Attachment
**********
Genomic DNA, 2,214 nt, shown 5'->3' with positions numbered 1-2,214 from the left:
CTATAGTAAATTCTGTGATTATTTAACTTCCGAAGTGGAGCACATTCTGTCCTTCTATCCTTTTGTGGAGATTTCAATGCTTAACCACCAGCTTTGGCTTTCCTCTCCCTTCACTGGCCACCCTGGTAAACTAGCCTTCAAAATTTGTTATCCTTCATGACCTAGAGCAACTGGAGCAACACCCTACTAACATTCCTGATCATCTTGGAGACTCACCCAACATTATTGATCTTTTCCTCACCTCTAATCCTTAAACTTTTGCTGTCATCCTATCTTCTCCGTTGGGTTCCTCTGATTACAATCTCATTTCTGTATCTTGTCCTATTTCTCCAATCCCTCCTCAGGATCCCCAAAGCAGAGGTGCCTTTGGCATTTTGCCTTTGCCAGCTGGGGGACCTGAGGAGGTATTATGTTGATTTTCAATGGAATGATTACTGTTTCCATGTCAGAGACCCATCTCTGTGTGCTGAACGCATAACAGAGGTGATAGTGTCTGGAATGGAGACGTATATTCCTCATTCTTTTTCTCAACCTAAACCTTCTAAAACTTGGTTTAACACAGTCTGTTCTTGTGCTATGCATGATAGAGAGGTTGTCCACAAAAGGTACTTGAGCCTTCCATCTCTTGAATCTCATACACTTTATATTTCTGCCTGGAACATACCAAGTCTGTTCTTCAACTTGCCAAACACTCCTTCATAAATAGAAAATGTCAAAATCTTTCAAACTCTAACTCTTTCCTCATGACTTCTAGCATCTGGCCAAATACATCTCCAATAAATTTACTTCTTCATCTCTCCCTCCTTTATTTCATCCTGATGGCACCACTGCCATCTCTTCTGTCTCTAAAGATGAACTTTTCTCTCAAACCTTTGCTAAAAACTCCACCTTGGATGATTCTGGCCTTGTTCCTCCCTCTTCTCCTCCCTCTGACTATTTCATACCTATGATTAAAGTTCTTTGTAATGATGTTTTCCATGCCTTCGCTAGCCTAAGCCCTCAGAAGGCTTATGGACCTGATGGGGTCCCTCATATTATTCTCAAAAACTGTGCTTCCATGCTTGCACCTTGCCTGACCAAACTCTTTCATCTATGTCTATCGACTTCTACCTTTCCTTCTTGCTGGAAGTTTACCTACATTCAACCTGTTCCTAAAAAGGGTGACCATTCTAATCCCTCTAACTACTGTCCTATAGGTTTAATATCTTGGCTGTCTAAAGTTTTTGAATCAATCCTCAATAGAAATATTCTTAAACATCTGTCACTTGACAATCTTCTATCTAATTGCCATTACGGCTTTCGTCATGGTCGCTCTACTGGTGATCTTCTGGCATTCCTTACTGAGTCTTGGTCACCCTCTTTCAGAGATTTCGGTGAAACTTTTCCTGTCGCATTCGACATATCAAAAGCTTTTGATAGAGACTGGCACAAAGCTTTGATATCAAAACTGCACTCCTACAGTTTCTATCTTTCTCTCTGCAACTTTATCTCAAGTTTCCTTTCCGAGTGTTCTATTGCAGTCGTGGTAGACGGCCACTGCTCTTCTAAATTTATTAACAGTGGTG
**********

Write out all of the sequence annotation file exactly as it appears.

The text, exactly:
Genomic DNA, 2,214 nt, shown 5'->3' with positions numbered 1-2,214 from the left:
CTATAGTAAATTCTGTGATTATTTAACTTCCGAAGTGGAGCACATTCTGTCCTTCTATCCTTTTGTGGAGATTTCAATGCTTAACCACCAGCTTTGGCTTTCCTCTCCCTTCACTGGCCACCCTGGTAAACTAGCCTTCAAAATTTGTTATCCTTCATGACCTAGAGCAACTGGAGCAACACCCTACTAACATTCCTGATCATCTTGGAGACTCACCCAACATTATTGATCTTTTCCTCACCTCTAATCCTTAAACTTTTGCTGTCATCCTATCTTCTCCGTTGGGTTCCTCTGATTACAATCTCATTTCTGTATCTTGTCCTATTTCTCCAATCCCTCCTCAGGATCCCCAAAGCAGAGGTGCCTTTGGCATTTTGCCTTTGCCAGCTGGGGGACCTGAGGAGGTATTATGTTGATTTTCAATGGAATGATTACTGTTTCCATGTCAGAGACCCATCTCTGTGTGCTGAACGCATAACAGAGGTGATAGTGTCTGGAATGGAGACGTATATTCCTCATTCTTTTTCTCAACCTAAACCTTCTAAAACTTGGTTTAACACAGTCTGTTCTTGTGCTATGCATGATAGAGAGGTTGTCCACAAAAGGTACTTGAGCCTTCCATCTCTTGAATCTCATACACTTTATATTTCTGCCTGGAACATACCAAGTCTGTTCTTCAACTTGCCAAACACTCCTTCATAAATAGAAAATGTCAAAATCTTTCAAACTCTAACTCTTTCCTCATGACTTCTAGCATCTGGCCAAATACATCTCCAATAAATTTACTTCTTCATCTCTCCCTCCTTTATTTCATCCTGATGGCACCACTGCCATCTCTTCTGTCTCTAAAGATGAACTTTTCTCTCAAACCTTTGCTAAAAACTCCACCTTGGATGATTCTGGCCTTGTTCCTCCCTCTTCTCCTCCCTCTGACTATTTCATACCTATGATTAAAGTTCTTTGTAATGATGTTTTCCATGCCTTCGCTAGCCTAAGCCCTCAGAAGGCTTATGGACCTGATGGGGTCCCTCATATTATTCTCAAAAACTGTGCTTCCATGCTTGCACCTTGCCTGACCAAACTCTTTCATCTATGTCTATCGACTTCTACCTTTCCTTCTTGCTGGAAGTTTACCTACATTCAACCTGTTCCTAAAAAGGGTGACCATTCTAATCCCTCTAACTACTGTCCTATAGGTTTAATATCTTGGCTGTCTAAAGTTTTTGAATCAATCCTCAATAGAAATATTCTTAAACATCTGTCACTTGACAATCTTCTATCTAATTGCCATTACGGCTTTCGTCATGGTCGCTCTACTGGTGATCTTCTGGCATTCCTTACTGAGTCTTGGTCACCCTCTTTCAGAGATTTCGGTGAAACTTTTCCTGTCGCATTCGACATATCAAAAGCTTTTGATAGAGACTGGCACAAAGCTTTGATATCAAAACTGCACTCCTACAGTTTCTATCTTTCTCTCTGCAACTTTATCTCAAGTTTCCTTTCCGAGTGTTCTATTGCAGTCGTGGTAGACGGCCACTGCTCTTCTAAATTTATTAACAGTGGTG